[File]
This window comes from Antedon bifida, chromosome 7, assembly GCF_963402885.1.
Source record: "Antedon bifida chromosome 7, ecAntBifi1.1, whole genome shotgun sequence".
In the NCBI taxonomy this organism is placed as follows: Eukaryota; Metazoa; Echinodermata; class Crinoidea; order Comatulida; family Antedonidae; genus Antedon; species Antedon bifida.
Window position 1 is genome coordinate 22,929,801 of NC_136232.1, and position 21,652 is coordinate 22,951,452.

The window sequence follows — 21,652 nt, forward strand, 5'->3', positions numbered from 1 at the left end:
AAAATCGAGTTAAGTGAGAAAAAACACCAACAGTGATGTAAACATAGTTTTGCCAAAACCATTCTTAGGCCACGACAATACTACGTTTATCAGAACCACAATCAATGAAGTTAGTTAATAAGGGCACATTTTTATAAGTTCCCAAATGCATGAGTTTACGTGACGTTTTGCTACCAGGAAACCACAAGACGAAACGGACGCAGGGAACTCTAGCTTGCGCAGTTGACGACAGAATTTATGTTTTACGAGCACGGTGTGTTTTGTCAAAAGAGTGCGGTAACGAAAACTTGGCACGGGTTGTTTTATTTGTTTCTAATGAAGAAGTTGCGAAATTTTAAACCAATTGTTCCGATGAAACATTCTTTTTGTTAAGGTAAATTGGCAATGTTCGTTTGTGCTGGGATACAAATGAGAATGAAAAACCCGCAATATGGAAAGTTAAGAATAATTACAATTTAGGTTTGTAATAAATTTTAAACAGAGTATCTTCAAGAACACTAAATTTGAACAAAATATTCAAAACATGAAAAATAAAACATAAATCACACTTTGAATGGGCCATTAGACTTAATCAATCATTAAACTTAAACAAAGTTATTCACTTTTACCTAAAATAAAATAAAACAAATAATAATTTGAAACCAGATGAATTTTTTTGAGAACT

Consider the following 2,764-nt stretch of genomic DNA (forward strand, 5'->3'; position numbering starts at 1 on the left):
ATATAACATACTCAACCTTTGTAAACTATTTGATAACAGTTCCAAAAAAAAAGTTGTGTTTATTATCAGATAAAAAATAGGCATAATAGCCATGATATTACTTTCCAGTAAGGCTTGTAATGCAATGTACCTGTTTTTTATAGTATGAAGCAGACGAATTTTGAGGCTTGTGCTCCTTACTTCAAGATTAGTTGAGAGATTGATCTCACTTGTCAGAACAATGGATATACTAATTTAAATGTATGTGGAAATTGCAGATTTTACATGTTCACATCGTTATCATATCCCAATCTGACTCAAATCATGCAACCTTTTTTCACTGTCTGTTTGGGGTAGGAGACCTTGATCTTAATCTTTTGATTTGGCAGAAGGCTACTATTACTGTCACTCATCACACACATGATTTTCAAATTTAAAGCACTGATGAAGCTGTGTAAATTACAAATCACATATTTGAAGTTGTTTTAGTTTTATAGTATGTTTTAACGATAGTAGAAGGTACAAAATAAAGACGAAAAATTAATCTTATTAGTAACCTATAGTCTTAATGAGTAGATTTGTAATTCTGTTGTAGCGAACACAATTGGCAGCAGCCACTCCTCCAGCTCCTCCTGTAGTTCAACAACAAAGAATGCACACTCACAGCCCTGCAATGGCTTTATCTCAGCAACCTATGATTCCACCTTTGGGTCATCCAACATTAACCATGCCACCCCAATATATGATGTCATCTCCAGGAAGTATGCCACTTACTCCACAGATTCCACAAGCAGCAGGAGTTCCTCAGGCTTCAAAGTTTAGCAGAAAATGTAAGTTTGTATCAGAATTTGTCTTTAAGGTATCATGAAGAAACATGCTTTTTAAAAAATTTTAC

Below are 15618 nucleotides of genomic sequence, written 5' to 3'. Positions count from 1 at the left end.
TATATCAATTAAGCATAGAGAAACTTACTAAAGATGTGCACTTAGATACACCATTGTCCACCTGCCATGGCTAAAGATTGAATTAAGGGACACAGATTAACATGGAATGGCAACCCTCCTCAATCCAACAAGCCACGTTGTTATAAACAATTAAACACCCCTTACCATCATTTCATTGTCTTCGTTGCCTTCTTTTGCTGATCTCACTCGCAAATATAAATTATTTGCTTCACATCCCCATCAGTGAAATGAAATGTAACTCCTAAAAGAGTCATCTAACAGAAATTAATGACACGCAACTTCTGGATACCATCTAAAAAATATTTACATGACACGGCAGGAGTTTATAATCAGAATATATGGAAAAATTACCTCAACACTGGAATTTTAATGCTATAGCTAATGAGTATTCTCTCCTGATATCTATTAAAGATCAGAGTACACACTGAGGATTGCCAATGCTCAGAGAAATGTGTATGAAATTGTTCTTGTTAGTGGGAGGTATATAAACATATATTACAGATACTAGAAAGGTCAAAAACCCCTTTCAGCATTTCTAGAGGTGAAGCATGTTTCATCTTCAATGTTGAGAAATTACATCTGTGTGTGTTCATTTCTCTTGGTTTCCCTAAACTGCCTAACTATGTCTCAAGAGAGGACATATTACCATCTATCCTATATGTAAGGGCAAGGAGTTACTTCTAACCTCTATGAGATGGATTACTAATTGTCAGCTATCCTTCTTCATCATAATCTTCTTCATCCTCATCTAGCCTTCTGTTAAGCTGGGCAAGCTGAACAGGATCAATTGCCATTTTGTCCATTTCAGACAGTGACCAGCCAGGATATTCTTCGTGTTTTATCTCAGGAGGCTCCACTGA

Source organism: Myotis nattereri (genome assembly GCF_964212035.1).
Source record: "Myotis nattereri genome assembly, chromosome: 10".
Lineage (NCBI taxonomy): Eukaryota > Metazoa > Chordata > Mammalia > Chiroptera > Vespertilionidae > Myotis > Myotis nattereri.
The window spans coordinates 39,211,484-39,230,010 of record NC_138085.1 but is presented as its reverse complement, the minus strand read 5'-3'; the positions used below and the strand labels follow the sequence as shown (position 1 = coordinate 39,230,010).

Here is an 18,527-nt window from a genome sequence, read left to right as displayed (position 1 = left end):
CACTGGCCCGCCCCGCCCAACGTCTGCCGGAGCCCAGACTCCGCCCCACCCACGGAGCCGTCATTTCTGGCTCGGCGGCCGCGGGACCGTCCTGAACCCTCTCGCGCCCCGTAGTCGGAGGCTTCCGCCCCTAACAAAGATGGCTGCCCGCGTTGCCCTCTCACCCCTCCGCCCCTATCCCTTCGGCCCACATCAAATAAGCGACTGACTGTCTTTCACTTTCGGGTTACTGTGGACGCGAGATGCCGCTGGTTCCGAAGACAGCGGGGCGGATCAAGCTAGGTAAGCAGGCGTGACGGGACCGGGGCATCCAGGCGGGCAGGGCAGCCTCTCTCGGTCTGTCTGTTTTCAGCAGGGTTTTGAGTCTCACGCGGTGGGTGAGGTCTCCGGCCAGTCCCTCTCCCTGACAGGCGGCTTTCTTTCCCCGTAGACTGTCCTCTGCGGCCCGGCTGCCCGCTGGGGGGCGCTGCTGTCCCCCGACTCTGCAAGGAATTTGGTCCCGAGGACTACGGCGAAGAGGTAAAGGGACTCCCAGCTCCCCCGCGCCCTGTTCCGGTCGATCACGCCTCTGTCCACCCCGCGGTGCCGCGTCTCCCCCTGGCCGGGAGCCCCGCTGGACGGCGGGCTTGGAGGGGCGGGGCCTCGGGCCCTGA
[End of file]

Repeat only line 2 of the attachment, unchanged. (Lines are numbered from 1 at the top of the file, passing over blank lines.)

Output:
Source record: "Antedon bifida chromosome 7, ecAntBifi1.1, whole genome shotgun sequence".